Augmented reality makes use of a webcam to superimpose animations over the world you usually experience. When the webcam sees special markers printed on paper it replaces them with a 3d model which you can move and manipulate simply my moving the piece of paper around.

Here are three augmented reality tools that would be useful for science teaching:

LearnAR

LearnAR is a paid-for resource produced by the Specialist Schools and Academies Trust, but there is a free demonstration version of their Human Organs activity on their website. This tool allows you to hold a marker in front of your chest and a see your internal organs.

BETT2010

SciMorph

Scimorph is a cute little website that uses Augmented Reality tech to provide Primary school pupils with opportunities to discuss and solve science-based problems.

Using a webcam and a special marker printed onto a piece of paper – Scimorph will appear on the screen. By moving the paper you can move him and view him from all sides. It’s a little fiddly, but persevere and it becomes quite simple. This should also work with a visualiser if you have one of those connected.

There are several scimorph zones you can investigate – The Bug Zone to look at microbes, Gravity Pulls and The Vibe Zone to investigate sound.

Each zone provides a series of questions or scenarios. Scimorph is not a complicated simulation or anything like that. The main purpose is to promote discussion between children about the science underlying the different situations.

It does provide a useful introduction to Augmented Reality technology and is worth checking out if you want to try something a little different with your class. Visit it here.

Scimorph
is
a
very
simple,
central
character
who
can
journey
through
a
series
of
activities
in
a
virtual
science
environment
based
around
the
curriculum
for
primary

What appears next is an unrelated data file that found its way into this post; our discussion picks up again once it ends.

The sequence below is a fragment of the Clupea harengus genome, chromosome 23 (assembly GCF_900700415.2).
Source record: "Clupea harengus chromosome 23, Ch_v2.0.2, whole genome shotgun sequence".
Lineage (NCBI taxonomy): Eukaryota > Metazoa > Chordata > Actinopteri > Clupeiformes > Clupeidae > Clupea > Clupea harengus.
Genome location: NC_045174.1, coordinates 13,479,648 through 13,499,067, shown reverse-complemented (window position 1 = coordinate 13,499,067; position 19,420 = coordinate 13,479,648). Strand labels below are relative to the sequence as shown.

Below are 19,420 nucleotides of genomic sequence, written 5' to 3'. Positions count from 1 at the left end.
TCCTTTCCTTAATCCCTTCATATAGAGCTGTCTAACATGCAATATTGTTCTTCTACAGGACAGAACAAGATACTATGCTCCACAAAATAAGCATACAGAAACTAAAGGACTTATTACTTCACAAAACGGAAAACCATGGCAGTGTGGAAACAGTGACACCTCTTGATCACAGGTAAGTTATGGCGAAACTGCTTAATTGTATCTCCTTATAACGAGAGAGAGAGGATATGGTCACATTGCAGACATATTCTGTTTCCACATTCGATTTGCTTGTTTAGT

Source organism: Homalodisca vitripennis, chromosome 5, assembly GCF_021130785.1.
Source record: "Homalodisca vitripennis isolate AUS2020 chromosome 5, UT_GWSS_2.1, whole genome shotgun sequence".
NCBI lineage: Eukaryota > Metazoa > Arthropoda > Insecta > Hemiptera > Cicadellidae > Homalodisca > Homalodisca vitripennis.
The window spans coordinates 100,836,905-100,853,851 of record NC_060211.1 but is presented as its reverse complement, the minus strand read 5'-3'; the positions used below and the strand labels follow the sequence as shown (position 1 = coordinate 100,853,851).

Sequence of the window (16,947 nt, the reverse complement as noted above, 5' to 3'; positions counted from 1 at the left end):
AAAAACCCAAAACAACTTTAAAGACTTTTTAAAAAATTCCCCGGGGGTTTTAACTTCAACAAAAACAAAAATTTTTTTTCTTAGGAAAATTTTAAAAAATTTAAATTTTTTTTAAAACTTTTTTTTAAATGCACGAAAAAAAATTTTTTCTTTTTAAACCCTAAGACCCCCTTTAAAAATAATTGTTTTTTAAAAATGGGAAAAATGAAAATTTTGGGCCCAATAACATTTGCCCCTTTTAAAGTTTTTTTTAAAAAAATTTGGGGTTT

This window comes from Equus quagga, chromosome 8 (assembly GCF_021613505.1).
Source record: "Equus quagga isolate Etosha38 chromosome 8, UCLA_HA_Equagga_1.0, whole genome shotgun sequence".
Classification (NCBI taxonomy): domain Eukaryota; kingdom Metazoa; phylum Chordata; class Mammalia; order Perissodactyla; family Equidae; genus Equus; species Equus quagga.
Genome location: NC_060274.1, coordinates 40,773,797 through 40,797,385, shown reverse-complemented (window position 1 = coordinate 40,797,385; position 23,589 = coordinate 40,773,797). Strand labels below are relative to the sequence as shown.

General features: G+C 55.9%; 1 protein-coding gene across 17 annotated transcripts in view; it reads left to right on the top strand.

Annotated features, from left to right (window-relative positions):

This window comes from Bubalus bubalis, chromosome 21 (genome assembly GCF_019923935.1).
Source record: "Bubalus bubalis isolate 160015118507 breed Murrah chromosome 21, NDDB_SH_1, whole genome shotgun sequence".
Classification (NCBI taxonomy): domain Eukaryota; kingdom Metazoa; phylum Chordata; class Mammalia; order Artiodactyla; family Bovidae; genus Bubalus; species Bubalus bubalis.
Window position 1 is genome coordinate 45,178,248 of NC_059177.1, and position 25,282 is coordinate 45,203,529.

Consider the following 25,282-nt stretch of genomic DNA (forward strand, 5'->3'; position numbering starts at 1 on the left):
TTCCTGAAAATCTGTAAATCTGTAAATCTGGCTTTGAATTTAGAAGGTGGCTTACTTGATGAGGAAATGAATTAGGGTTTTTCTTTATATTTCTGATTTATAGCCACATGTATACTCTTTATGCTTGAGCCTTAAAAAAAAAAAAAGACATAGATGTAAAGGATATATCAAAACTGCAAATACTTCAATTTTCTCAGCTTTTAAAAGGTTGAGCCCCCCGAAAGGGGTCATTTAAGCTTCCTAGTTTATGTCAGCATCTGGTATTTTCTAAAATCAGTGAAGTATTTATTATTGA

aged
children.
Scimorph
can
be
used
at
school
or
in
the
home
to
build
on
knowledge
and
understanding
of
the
world.
He
has
some
human
characteristics
and
attributes
though
he
has
not
developed
fully
because
of
his
lack
of
understanding
about
the
world.
(He
can
also
be
a
she
if
you
so
wish.)
Scimorph
provides
opportunities
to
discuss
and
solve
scientific-­‐based
problems,
take
part
in
discussions
around
the
activities
and
delve
deeper
into
the
topic
by
means
of
interactive
tools
and
use
of
web-­‐based
materials.
The
main
purpose
of
each
activity
is
to
stimulate
discussions
between
children,
teachers
and
parents/carers
about
the
science
underlying
the
Scimorph
situation.
A
desktop
version
of
Augmented
Reality
(AR)
is
used
to
deliver
a
different
form
of
interaction
with
the
computer
via
3-­‐D
animations,
activated
in
a
variety
of
Scimorph
“zones”
or
environments:
-­‐
The
Bug
Zone

where
Scimorph
prompts
an
investigation
of
microbes
Gravity
Pulls

Scimorph
illustrates
how
gravity
changes
depending
upon
which
planet
you’re
on
The
Vibe
Zone

where
Scimorph
wants
to
investigate
how
sound
works

Rainforest Life / Loris the Lemur

Produced by London Zoo, Rainforest Life gives you the chance to have your very own Augmented reality lemur, Loris, sitting in the palm of your hand.

Loris doesn’t do a lot, and you can’t really interact with her. But she’s very cute.

As before, you’ll need a webcam to get this to work, and you’ll need to print out a special marker on a page for the camera to detect. Find out more here.

I’m hoping to see more examples of Augmented Reality at the BETT show next week. If I do, you’ll read all about it on this blog. Watch this space!